‘I will content myself with one that is cane-bottomed,’ said Mr. Crudge.

‘I’m afraid I must ask you to take one that was cane-bottomed, but is now sat through, but will be re-caned in a fortnight,’ said the Jew, apologetically. ‘If you don’t mind taking a place between the præterite and the future tenses, nothing can be better. It is not so far gone that you will slip through. I will put a baking-tray from the oven over the hole, and then you will run no risk. Don’t be afraid of grease. Nothing fatty ever goes into my oven. If you shirk it, take the dustpan.’

Mr. Crudge did not, however, relish the appearance of the chair offered him, or the kitchen into which he was introduced. He remained standing. Joanna entered after barring the door.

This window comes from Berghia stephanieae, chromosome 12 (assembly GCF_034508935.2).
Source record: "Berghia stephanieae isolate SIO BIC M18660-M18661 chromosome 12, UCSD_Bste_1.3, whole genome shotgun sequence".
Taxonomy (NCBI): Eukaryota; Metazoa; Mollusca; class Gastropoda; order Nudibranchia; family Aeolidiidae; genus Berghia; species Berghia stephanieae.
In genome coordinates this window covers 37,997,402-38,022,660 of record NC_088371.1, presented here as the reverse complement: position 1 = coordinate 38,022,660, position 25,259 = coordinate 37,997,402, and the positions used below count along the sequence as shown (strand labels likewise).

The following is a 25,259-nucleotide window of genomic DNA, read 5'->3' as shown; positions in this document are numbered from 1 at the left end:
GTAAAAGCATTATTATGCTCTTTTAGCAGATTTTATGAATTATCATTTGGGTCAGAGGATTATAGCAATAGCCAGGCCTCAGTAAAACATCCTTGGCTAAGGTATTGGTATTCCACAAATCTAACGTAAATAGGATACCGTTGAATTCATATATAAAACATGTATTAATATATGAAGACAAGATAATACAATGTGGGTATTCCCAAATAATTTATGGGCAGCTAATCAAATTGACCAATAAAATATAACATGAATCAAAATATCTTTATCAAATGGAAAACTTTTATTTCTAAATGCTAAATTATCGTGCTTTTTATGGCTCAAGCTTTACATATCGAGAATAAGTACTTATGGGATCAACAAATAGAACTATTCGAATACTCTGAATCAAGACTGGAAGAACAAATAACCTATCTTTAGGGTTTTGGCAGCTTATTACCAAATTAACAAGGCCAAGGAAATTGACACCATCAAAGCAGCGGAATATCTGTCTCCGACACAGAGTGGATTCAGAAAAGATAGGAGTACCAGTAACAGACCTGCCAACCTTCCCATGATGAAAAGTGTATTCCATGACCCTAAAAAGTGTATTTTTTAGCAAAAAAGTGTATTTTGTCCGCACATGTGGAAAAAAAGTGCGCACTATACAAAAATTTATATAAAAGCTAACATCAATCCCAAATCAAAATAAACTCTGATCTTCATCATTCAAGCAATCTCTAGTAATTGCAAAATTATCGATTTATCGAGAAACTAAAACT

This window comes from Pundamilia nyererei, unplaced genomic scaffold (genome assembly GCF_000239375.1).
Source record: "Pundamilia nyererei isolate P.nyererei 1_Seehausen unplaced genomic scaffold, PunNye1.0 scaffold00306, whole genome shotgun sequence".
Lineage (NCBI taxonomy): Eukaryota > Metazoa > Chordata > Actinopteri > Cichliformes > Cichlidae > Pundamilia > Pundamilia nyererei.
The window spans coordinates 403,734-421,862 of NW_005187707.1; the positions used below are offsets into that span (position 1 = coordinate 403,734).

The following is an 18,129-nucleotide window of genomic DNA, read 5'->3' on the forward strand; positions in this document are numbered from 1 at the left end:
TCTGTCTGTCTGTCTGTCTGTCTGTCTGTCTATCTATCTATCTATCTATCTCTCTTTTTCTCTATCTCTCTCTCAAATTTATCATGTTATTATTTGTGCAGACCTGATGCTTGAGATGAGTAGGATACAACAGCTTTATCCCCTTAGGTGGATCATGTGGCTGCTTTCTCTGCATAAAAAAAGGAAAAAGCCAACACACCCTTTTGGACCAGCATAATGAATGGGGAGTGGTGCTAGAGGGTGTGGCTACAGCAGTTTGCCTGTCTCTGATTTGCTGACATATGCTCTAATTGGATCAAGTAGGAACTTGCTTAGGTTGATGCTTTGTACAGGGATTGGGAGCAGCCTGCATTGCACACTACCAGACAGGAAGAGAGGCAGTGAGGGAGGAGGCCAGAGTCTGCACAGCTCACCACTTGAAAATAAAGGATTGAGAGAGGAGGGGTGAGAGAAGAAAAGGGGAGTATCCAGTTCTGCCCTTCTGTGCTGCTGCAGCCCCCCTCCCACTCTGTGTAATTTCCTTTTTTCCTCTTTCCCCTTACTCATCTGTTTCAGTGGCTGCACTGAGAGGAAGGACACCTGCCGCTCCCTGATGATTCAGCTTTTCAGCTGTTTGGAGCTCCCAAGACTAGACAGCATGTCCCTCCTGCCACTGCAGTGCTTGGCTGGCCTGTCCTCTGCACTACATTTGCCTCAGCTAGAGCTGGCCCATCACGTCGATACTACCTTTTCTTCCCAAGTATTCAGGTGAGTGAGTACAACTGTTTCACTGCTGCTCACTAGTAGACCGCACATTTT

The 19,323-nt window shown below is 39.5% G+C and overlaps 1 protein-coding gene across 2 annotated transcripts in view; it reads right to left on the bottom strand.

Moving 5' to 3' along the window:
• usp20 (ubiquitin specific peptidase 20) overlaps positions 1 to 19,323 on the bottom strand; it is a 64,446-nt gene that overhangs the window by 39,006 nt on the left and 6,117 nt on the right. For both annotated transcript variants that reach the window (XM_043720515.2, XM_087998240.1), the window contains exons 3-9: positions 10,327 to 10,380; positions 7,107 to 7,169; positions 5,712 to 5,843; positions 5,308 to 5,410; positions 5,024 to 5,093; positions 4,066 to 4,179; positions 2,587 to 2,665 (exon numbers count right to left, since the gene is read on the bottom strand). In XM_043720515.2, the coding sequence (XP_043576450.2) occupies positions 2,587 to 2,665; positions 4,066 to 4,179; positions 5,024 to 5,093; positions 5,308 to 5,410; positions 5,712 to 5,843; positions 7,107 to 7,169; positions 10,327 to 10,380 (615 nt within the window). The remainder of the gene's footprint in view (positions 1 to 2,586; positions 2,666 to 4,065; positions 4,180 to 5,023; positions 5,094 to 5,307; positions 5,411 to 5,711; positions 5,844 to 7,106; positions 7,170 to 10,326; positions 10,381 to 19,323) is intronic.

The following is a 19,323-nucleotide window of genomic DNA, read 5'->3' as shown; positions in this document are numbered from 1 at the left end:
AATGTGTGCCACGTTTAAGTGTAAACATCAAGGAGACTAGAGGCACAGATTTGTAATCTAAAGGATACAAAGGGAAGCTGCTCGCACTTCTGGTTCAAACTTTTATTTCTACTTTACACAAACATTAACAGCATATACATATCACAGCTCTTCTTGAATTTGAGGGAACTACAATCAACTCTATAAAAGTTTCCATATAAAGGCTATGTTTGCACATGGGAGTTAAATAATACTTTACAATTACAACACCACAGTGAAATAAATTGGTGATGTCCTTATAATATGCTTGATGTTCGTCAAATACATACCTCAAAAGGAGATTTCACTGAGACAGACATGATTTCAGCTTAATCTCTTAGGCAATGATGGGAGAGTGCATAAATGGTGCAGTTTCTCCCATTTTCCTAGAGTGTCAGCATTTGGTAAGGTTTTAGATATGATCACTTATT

‘I want to see you in private,’ he said; ‘I have come on business. We may need a table, and pens and ink. Besides,’ he added, ‘the place is full of feathers, and I don’t want my coat covered with down.’

Mr. Lazarus laughed. ‘Joanna has been plucking geese. Roast goose for dinner to-morrow. I would invite you to partake, Mr. Crudge, but your time is precious, and my house ill-suited as a place of entertainment. Plenty of goose-plucking done in this establishment, my dear sir, I assure you.’

No goose was visible, not even a fowl, but bolsters and pillows strewed the floor, and Mr. Crudge had to step over them by the light of a tallow candle stuck in the neck of a broken brandy bottle.